Learn how to cut, marinate, and sear tofu for flavorful, protein-packed vegetarian dishes.See More: Tofu Recipes
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How to Make Tofu Taste Good
Most proteins&mdashlike chicken, steak, and pork&mdashare delicious even when they're seasoned simply with salt and pepper. Too bad you can't say the same about tofu. Sure, the soy protein is good for you, but often times it tastes that way: boringly bland. The good news is that you can turn it into a food you actually want to eat with these tips.
You've gotta drain it.
Most tofu comes packed in water, so the number one thing you always need to do is drain the block as much as possible. A water-logged block of tofu won't absorb a marinade or get crispy in a frying pan. To drain it, slice the block and place the slices in a single layer on a paper towel-lined baking sheet. Top tofu with more paper towels and then a heavy object (a cast-iron skillet, cookbooks). Let sit at least one hour, preferably two. (Tip: If you know you want tofu for dinner, let it drain in the fridge during the day.) Once drained, you can marinate the tofu or start cooking it.
If you marinate it, skip the oil.
After you've pressed tofu, it's ready to absorb flavor. But the food still retains some water&mdashand as we all know, oil and water don't mix. Go for soy-, citrus-, or vinegar-based marinades instead.
Cornstarch holds the key to crispiness.
Trying to get tofu crispy is a struggle. That's because an important step is oft-overlooked: Tossing the tofu in cornstarch, which helps it take on a truly crispy crust. Place cornstarch in a bowl, add drained or marinated tofu pieces, and toss. A light coat is best to shake off excess, dump it in a colander over the sink.
Make sure the pan is hot, hot, hot.
The biggest mistake you can make when trying to sear any ingredient? A room temperature pan. Before you add tofu, give the oil and pan time to warm up so that the tofu gets an even blast of heat.
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Ditch the olive oil.
Since you're searing tofu, be sure to use an oil that can take the heat&mdashand double as a flavoring agent. Two great options: Sesame oil, which will give tofu a nutty flavor, and coconut oil, which lends a subtle sweetness.
Almost as important as cornstarch? Salt. Sprinkle after searing.
Now that you're ready, get cooking with these must-try, really easy tofu recipes.
What is tofu?
Tofu's origins allegedly date back to in China during the Han Dynasty, and it eventually spread across East and Southeast Asia as a featured ingredient in dishes.
According to documentation of a letter Benjamin Franklin wrote in 1770, he described it as “cheese” from China, and thus it made its way west and, by the 1950s, into American markets. Though it has continued to evolve and grow within Western cuisine, it’s often found lending itself to a role seen more as a substitute for meat, dairy or eggs (see: tofu scramble).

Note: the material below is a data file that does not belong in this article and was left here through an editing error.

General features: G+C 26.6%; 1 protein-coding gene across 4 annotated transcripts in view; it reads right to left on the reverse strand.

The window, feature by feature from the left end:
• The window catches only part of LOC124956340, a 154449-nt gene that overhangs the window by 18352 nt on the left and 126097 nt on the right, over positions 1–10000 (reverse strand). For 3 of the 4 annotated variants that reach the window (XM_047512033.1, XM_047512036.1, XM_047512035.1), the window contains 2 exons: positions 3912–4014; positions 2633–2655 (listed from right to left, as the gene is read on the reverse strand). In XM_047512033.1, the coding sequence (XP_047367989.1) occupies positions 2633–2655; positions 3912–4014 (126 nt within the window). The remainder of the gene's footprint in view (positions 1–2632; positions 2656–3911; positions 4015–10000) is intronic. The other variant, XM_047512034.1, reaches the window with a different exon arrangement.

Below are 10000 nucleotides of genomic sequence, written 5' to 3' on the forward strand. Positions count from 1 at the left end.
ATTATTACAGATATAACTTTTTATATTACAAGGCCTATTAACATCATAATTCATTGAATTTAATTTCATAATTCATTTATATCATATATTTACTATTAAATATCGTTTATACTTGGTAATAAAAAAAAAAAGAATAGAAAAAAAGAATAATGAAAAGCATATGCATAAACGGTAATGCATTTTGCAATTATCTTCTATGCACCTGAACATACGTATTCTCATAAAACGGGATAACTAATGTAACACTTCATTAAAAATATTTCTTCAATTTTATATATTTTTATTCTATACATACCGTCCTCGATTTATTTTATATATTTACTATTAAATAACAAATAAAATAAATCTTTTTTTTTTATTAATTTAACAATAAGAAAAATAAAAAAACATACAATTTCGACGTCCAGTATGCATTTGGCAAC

Though tofu is definitively not cheese, the process of making tofu has its similarities to cheese-making. Made from soy milk curds that are coagulated with magnesium and calcium salts, and pressed into blocks of varying textures: silken, soft, medium-firm, firm and extra-firm, depending on how much time allowed for whey to release. Low in calories, high in protein, antioxidants, essential vitamins and nutrients, this flavor sponge is a treasured ingredient in East and Southeast Asian cooking.
12 Sweet Tofu Recipes
Low-fat vegan chocolate spread:
Irresistibly creamy and delicious, this chocolate spread from Simple Vegan Blog is made from just three ingredients. Tofu, cocoa powder and maple syrup, simply combined to make the perfect vegan dupe for your favourite chocolate spread.
Quick and easy chocolate tofu pudding:
The easiest chocolate pudding you’ve ever made, this silky-smooth dessert from Fit Living Eats is ready in just five minutes. Great for a no-fuss finale to a dinner party.
Silken tofu chocolate mousse:
Another simple and delicious chocolate dessert, this 5 minute, 3 ingredient chocolate mousse from As Easy As Apple Pie tastes great garnished with fresh raspberries and a sprig of mint.
If you’re starting to notice a bit of a trend for fast desserts made with minimal ingredients, this strawberry mousse from One Green Planet doesn’t disappoint. With just 3 ingredients and 5 to 10 minutes prep, this is another great, time-saving dessert.
Vietnamese tofu pudding with ginger syrup: